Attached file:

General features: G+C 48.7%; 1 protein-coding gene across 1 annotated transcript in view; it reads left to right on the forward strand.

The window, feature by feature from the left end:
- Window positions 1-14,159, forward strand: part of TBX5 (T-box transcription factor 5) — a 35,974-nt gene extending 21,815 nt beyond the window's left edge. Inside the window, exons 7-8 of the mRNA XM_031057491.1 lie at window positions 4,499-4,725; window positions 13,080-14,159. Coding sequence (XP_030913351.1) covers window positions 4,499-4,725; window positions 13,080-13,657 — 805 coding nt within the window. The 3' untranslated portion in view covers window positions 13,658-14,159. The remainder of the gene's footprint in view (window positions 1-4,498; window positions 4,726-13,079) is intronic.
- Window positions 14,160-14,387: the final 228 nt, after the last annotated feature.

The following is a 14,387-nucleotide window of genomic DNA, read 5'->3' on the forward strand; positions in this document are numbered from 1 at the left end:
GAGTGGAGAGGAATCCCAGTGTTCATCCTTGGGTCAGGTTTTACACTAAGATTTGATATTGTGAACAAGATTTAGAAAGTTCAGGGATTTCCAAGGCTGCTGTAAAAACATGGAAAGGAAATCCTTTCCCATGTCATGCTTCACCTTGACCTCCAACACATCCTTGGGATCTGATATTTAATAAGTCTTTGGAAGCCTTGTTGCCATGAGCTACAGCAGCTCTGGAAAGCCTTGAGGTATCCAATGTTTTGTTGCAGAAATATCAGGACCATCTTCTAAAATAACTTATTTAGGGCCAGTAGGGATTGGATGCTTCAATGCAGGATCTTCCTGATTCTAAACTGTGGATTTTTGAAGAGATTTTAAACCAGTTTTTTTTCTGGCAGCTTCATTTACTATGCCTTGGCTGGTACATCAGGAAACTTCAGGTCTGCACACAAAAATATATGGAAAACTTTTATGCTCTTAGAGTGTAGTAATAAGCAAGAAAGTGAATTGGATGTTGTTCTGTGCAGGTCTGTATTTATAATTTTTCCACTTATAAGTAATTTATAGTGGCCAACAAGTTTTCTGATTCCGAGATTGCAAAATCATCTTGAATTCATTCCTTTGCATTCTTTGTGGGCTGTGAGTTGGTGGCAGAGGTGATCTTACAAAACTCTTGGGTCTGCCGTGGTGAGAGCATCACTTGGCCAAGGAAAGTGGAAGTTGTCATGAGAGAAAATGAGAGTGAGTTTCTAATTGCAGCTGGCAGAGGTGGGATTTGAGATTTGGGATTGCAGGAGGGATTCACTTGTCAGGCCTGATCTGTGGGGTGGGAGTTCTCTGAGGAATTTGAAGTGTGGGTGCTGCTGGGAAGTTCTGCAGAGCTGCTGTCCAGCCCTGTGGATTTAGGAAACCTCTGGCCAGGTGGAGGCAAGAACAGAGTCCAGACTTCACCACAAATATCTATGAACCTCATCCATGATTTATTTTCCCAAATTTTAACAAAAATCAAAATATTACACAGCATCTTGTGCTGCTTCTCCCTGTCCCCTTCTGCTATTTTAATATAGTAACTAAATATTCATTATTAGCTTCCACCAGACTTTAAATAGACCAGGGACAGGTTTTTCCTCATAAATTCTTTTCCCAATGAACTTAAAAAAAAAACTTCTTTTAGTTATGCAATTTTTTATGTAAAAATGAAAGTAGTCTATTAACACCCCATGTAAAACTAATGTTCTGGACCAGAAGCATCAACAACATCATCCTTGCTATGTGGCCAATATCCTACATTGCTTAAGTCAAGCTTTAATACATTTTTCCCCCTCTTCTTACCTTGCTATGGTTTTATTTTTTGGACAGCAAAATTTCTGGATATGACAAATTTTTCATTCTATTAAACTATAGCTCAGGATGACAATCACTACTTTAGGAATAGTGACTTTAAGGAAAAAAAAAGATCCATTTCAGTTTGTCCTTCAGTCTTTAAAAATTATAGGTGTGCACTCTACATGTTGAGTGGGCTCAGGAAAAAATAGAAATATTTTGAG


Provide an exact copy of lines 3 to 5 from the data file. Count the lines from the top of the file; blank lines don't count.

- Window positions 1-14,159, forward strand: part of TBX5 (T-box transcription factor 5) — a 35,974-nt gene extending 21,815 nt beyond the window's left edge. Inside the window, exons 7-8 of the mRNA XM_031057491.1 lie at window positions 4,499-4,725; window positions 13,080-14,159. Coding sequence (XP_030913351.1) covers window positions 4,499-4,725; window positions 13,080-13,657 — 805 coding nt within the window. The 3' untranslated portion in view covers window positions 13,658-14,159. The remainder of the gene's footprint in view (window positions 1-4,498; window positions 4,726-13,079) is intronic.
- Window positions 14,160-14,387: the final 228 nt, after the last annotated feature.

The following is a 14,387-nucleotide window of genomic DNA, read 5'->3' on the forward strand; positions in this document are numbered from 1 at the left end: